Blood virosphere in febrile Tanzanian children.
Cordey S., Laubscher F., Hartley M-A., Junier T., Keitel K., Docquier M., Guex N., Iseli C., Vieille G., Le Mercier P., Gleizes A., Samaka J., Mlaganile T., Kagoro F., Masimba J., Said Z., Temba H., Elbanna GH., Tapparel C., Zanella M-C., Xenarios I., Fellay J., D'Acremont V., Kaiser L.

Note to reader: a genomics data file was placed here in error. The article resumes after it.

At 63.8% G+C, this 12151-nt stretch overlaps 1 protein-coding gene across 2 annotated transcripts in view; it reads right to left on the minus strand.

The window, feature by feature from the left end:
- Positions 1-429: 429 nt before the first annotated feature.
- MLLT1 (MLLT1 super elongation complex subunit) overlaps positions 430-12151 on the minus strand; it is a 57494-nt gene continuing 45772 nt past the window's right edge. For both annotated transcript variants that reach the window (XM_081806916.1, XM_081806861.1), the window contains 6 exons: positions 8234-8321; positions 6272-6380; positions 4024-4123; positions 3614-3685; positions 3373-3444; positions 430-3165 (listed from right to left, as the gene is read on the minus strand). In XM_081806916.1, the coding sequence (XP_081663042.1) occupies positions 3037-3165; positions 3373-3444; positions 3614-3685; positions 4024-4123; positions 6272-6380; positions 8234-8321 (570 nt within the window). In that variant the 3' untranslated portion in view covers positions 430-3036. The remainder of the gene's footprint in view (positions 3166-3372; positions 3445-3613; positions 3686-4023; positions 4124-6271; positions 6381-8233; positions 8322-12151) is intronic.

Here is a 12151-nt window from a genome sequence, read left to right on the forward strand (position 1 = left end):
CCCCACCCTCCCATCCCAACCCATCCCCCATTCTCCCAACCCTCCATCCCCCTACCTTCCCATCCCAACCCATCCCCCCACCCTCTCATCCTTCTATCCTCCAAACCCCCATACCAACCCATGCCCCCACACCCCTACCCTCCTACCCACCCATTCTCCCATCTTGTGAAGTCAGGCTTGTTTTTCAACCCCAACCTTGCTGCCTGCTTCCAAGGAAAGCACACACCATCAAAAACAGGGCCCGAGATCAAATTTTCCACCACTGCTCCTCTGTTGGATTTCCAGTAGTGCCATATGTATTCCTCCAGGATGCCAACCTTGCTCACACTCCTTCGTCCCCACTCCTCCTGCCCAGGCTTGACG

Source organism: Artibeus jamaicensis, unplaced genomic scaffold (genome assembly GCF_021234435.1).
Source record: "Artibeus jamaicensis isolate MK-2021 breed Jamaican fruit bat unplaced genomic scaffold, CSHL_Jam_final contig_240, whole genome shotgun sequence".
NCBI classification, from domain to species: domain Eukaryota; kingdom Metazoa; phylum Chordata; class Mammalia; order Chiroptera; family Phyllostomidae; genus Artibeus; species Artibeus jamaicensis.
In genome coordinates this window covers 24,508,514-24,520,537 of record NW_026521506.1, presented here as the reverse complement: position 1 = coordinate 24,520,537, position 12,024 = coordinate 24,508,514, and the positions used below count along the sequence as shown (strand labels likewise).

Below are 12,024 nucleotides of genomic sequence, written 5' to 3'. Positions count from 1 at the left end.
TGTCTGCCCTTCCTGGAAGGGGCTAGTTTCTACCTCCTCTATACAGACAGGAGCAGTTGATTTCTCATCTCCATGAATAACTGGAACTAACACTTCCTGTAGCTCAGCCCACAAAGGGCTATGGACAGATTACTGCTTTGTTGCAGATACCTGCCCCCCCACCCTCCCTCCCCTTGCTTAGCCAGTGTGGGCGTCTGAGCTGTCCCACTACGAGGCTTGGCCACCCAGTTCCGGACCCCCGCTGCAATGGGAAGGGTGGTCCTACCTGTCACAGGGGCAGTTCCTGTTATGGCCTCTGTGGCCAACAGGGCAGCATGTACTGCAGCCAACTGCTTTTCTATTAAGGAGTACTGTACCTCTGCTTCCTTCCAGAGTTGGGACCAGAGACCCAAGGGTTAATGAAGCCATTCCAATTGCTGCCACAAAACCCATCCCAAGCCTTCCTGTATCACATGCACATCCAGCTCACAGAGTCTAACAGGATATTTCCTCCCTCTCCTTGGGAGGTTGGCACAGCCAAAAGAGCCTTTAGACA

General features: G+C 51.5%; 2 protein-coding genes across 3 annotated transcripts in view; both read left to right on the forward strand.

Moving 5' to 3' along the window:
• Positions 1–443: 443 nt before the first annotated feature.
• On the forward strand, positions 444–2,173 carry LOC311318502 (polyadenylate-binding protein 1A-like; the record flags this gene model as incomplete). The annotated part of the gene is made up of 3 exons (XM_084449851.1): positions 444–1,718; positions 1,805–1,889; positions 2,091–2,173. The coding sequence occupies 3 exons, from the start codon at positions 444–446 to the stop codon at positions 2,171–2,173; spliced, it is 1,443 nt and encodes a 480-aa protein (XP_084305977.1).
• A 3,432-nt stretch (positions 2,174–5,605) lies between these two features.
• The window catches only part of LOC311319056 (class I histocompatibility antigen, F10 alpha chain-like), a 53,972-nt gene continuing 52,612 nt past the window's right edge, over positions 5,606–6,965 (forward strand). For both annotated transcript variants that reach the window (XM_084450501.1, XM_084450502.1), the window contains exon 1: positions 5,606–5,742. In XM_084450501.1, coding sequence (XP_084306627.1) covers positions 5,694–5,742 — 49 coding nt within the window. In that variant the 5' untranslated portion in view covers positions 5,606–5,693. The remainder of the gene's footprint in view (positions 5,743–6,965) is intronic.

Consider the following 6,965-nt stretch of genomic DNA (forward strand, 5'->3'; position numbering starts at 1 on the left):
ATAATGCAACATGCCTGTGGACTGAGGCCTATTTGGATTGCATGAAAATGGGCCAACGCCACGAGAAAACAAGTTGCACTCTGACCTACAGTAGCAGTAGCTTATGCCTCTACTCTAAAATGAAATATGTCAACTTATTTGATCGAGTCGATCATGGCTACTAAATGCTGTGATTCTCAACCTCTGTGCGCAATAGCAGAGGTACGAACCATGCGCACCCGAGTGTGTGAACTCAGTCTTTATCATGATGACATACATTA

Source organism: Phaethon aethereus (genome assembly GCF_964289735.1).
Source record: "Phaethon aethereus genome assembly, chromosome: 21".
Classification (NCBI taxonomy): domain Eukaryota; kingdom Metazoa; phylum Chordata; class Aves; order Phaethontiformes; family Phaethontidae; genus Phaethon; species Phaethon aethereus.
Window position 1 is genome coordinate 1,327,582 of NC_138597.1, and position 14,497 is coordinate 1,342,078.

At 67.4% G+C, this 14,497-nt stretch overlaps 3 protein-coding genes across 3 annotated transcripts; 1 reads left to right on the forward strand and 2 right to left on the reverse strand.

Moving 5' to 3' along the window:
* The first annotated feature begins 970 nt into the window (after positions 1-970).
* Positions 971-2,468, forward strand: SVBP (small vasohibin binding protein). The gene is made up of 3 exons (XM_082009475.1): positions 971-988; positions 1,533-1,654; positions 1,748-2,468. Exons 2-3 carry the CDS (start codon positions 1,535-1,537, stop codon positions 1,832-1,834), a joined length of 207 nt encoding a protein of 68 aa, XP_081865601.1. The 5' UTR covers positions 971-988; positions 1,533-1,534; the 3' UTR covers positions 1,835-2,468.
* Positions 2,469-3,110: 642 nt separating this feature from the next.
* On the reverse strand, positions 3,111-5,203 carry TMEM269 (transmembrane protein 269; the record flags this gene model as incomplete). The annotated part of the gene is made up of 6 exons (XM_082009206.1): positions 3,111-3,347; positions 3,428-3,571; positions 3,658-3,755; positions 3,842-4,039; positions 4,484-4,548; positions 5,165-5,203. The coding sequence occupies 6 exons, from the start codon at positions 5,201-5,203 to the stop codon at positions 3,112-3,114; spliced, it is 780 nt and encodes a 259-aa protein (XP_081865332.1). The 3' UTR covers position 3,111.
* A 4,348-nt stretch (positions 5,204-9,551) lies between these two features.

Viral infections are the leading cause of childhood acute febrile illnesses motivating consultation in sub-Saharan Africa. The majority of causal viruses are never identified in low-resource clinical settings as such testing is either not part of routine screening or available diagnostic tools have limited ability to detect new/unexpected viral variants. An in-depth exploration of the blood virome is therefore necessary to clarify the potential viral origin of fever in children. Metagenomic next-generation sequencing is a powerful tool for such broad investigations, allowing the detection of RNA and DNA viral genomes. Here, we describe the blood virome of 816 febrile children (<5 years) presenting at outpatient departments in Dar es Salaam over one-year. We show that half of the patients (394/816) had at least one detected virus recognized as causes of human infection/disease (13.8% enteroviruses (enterovirus A, B, C, and rhinovirus A and C), 12% rotaviruses, 11% human herpesvirus type 6). Additionally, we report the detection of a large number of viruses (related to arthropod, vertebrate or mammalian viral species) not yet known to cause human infection/disease, highlighting those who should be on the radar, deserve specific attention in the febrile paediatric population and, more broadly, for surveillance of emerging pathogens.Trial registration: ClinicalTrials.gov identifier: NCT02225769.